I think showing some key videos are REALLY important since your DS will most likely not display all his behaviors during an eval.  You should totally not worry about the dev ped judging your parenting!  I had similar worries and the dev ped we saw actually talked to me a lot about the need to challenge our DS and encourage him to meet me half way sometimes even if he fussed out about it. 

 

The evaluation with our son happened over 4 different meetings and the doctor wouldn't venture a tentative dx until she had a chance to think things over and look at all her notes to write up her report for us.  Our DS was a confusing case and she actually asked us to come in an extra time so she could watch him play with me more. 

 

I hope you have a good experience and get some answers!

post #10 of 29
Quote:
Originally Posted by SpottedFoxx View Post

I'd write up a list of the reasons you suspect aspergher's syndrome.  Behaviors exhibited -  .

 

 

I did this and the doctor LOVED it. I tried to keep it to one page. At the top I put her name and birthday. Then I grouped things by topic -- motor issues, social issues, etc. In each section I made a bullet  list.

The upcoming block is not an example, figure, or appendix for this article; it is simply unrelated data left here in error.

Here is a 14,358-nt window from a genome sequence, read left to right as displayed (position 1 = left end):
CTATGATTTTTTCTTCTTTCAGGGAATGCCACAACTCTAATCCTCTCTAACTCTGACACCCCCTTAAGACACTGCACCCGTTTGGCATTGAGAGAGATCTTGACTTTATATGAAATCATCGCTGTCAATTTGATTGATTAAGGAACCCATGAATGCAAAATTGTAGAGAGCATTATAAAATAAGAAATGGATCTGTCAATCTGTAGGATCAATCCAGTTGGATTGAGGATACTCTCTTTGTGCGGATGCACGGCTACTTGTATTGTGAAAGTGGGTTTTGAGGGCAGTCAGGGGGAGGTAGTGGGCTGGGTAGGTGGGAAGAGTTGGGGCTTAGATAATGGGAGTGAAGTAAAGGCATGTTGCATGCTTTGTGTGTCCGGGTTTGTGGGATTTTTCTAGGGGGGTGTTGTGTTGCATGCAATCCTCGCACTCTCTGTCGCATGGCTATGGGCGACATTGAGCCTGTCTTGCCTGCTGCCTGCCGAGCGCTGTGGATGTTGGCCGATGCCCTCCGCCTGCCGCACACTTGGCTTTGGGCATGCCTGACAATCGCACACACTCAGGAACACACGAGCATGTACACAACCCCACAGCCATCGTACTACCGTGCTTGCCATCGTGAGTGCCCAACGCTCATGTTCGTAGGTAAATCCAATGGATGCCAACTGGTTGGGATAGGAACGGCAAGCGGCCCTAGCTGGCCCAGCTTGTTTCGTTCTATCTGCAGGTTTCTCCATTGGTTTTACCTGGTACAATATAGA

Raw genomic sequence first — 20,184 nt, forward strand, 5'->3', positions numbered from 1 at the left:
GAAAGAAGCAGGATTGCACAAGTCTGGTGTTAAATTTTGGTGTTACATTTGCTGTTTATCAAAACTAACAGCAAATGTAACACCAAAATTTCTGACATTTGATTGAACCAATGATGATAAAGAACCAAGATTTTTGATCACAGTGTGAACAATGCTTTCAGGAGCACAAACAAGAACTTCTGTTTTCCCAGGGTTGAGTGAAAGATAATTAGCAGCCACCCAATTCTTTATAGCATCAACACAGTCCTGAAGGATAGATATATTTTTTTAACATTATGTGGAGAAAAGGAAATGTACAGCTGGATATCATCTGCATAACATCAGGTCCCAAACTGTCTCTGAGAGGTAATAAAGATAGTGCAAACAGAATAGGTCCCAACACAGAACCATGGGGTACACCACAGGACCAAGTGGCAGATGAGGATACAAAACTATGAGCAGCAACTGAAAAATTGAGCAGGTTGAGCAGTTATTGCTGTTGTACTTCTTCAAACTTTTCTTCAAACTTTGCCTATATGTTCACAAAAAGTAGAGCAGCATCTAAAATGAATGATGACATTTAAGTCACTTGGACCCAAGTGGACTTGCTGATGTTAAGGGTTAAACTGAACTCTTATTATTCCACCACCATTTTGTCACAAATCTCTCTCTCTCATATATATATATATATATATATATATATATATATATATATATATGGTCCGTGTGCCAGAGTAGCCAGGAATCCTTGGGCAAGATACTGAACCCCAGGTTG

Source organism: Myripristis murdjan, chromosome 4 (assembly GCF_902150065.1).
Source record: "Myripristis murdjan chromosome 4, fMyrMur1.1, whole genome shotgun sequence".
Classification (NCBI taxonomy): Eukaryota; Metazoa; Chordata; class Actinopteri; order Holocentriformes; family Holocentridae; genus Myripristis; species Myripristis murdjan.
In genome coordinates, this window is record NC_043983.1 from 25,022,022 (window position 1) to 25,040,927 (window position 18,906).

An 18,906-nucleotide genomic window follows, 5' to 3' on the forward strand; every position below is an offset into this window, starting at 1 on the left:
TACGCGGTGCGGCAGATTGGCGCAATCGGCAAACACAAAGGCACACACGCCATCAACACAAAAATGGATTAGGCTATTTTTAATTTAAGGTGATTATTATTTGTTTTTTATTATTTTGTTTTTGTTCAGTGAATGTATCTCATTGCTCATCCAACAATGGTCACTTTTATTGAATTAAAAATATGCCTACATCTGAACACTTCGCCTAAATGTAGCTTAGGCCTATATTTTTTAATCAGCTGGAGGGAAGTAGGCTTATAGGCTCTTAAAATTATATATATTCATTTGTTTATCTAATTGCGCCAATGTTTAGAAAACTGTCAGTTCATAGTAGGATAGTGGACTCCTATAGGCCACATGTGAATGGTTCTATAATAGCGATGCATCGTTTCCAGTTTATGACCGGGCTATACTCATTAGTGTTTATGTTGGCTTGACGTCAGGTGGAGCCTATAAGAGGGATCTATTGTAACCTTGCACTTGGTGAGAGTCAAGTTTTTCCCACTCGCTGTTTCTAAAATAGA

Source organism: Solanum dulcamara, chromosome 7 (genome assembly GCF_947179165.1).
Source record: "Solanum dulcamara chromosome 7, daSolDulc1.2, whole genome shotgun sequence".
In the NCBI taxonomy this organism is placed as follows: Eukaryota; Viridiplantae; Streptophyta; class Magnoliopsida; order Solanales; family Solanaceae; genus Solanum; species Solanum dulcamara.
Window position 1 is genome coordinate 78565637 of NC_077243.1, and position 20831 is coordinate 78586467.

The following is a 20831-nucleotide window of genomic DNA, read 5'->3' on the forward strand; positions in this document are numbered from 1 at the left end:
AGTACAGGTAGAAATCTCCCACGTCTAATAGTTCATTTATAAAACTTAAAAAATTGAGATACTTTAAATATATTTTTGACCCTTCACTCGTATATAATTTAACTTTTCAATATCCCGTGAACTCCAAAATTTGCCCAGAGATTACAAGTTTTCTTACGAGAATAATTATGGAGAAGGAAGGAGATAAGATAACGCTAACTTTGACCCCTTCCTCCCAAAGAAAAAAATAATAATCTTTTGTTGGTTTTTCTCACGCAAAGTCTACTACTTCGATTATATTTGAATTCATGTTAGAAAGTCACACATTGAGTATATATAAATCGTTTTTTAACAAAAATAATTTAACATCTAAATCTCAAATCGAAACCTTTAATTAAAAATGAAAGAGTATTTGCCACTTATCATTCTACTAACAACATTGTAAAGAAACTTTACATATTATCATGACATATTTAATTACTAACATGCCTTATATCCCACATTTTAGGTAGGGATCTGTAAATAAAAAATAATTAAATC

I steered away from saying that I thought my child's dx should be, and instead focused on what I observed, *why* I was concerned. For example, I didn't say I think my kids has Asperger's, but instead said things like "I'm very concerned because she becomes overwhelmed by things that aren't stressful for other kids her age, and then acts out in unusual ways, such as banging her head into a wall over and over."

 

There are a zillion different labels, and some we are all more familiar with because they are more common. But it's quite possible that what ever is going on with your child is something less well known.   My DD has had evals at different ages with different results. At her first eval (age 3) they listed her delays and added "autism like behaviors."  We went for therapies related to the specific delays. She was eventually diagnosed with PDD-NOS, and later with Asperger's.

 

I feel like getting an eval is like taking a picture. It shows where your child is now compared certain benchmarks and a guess as to what that means. It would be nice if it told you more -- like what it means for their future. But an evaluation is no better at that than a photo of your child right now tells you what they will look like as an adult.

 

Good luck.

post #11 of 29
Quote:
Originally Posted by Linda on the move View Post